George Freeman MP, the UK’s first minister for life sciences, told delegates at Biotrinity in London on Tuesday he has no doubts that a vote to leave the European Union (EU) in June would be detrimental for industry both in the UK and globally.
“The pace of globalisation and pace of growth [in emerging markets], and the change in global demand is causing companies to look at their global footprint, to realign and to consider the UK in a global context,” he told delegates in the plenary session.
“Let me take this opportunity in that context to reiterate very clearly that I and every minister in the department of business as well as the Government and the Cabinet strongly believe that our future is better in the European Union, and in this sector I hear an overwhelming voice that you want to hear us say it and make it clear.”
He pointed out the pharma industry employs over 70,000 people in the UK and is worth close to £60bn ($88bn), and called on the sector to help lead the charge against a potential ‘Brexit’ later this year.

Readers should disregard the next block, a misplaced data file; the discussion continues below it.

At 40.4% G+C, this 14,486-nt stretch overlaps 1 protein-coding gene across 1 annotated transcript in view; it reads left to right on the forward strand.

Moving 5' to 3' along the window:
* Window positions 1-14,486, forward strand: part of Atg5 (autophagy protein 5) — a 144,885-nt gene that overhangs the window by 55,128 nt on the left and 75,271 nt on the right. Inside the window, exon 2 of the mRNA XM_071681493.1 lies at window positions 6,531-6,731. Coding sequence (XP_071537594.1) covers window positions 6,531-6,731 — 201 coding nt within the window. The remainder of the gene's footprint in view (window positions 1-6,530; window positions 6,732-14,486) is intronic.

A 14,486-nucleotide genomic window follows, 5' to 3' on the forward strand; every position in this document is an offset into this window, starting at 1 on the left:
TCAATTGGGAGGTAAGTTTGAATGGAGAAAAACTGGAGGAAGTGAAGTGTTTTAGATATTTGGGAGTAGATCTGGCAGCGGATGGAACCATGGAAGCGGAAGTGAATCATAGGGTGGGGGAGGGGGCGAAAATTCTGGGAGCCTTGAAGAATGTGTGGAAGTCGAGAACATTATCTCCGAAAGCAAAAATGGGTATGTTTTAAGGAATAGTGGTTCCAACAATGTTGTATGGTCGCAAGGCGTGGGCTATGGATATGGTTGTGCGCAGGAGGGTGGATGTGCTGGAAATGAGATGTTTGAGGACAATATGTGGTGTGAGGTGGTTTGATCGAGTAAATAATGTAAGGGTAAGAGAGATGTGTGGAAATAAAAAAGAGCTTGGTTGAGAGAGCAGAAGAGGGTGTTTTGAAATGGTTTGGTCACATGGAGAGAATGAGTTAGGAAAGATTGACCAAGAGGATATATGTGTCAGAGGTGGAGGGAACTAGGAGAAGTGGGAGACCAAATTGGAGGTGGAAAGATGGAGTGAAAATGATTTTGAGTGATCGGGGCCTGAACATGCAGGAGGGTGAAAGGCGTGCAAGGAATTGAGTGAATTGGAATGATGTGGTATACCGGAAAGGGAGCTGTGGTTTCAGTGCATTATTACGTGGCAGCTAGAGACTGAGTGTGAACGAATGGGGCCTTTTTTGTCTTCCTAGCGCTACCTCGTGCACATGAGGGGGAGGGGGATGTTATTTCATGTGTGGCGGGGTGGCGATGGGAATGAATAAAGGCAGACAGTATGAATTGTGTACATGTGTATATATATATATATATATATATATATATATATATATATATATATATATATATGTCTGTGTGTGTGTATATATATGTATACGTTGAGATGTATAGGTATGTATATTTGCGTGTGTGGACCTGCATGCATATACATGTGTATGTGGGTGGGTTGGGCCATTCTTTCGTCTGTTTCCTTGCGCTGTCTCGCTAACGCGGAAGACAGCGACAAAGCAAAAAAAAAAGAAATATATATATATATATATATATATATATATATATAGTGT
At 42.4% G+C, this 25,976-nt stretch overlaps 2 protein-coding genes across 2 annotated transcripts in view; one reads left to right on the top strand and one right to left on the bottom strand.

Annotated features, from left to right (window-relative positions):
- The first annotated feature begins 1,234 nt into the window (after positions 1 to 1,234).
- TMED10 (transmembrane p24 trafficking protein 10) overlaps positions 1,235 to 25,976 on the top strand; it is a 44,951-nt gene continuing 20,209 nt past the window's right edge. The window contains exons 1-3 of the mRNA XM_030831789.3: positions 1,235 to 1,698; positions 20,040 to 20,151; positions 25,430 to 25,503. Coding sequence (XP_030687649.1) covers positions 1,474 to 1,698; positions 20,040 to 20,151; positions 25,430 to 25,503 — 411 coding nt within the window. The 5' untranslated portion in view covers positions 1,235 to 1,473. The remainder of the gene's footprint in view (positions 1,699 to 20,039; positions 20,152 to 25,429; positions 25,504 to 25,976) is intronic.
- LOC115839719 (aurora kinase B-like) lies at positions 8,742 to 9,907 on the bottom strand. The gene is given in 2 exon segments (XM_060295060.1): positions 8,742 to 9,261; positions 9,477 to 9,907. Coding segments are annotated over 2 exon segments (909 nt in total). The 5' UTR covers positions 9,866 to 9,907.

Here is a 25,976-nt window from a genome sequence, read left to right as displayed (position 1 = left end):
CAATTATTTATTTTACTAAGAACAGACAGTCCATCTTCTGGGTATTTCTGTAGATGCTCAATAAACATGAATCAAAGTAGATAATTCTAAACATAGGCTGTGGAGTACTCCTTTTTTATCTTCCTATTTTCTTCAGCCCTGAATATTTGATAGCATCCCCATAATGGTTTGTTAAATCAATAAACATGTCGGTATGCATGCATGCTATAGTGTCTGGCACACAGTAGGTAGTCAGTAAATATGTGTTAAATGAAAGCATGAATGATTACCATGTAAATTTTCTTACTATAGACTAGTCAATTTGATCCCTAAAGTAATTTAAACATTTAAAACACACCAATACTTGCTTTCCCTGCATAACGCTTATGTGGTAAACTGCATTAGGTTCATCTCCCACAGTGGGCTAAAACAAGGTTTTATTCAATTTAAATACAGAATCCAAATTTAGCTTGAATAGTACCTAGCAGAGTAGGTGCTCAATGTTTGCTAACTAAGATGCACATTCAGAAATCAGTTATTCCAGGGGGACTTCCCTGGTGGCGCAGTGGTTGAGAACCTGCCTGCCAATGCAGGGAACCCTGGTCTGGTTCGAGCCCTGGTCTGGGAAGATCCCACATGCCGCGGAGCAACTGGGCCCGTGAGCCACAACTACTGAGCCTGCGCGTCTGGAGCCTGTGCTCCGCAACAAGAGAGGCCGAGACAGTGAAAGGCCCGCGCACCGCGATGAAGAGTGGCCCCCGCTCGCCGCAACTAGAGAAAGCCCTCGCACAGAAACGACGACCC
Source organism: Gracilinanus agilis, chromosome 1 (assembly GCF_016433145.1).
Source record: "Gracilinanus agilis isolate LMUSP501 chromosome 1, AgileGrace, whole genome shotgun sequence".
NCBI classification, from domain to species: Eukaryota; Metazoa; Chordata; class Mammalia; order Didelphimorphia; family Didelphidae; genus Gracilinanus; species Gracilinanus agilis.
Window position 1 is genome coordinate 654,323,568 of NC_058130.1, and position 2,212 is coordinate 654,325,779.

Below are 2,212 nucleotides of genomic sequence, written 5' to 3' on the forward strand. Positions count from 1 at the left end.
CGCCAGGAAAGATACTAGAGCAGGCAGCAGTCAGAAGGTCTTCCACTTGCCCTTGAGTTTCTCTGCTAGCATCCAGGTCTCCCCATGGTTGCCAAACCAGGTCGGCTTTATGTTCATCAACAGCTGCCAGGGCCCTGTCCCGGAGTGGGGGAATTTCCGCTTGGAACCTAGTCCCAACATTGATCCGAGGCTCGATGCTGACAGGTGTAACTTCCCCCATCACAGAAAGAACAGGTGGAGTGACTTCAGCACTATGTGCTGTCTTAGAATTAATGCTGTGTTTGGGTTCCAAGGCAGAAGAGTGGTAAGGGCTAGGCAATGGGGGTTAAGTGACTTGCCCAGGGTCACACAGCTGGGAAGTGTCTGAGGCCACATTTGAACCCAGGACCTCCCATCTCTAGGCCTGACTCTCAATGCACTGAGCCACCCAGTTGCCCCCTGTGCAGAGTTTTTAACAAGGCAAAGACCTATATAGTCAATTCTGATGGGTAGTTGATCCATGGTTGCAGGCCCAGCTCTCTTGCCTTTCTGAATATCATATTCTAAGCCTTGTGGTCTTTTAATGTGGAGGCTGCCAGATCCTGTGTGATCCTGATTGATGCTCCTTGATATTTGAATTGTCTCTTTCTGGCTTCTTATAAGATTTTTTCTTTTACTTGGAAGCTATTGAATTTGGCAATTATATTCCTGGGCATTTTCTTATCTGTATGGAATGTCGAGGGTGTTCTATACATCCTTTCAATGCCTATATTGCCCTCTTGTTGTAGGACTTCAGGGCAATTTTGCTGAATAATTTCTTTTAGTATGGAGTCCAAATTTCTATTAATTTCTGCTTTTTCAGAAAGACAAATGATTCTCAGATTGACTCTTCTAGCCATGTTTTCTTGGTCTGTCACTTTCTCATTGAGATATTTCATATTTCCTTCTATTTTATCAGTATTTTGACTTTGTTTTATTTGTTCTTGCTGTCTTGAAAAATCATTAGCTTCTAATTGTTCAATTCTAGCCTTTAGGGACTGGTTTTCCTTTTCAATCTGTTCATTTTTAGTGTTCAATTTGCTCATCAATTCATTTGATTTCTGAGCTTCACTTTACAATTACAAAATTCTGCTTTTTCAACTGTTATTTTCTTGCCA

“Over the next few weeks and months I’ll be looking for industry support in a series of rallies to make clear to the electorate that this sector, which is key to our long-term growth, believes and supports our case for remaining in the EU.”
Freeman also stressed the UK wanted to take the lead in the EU’s regulatory framework.
While the European Medicines Agency (EMA) is housed in London, employing over 600, the UK’s own agencies are helping drive regulatory innovations, he said.
“I have launched a major mission with the [European] Commission looking at 21st century enlightened regulation for data , clinical trials, genetics, stem cells,” he added. “Through the MHRA and are other agencies we are disproportionately influential and we need to use that influence.”
Last week, the newly formed British Biosimilars Association (BBA) told us Brexit would be detrimental to business, creating regulatory uncertainties and delaying approvals.
The referendum takes place on June 23.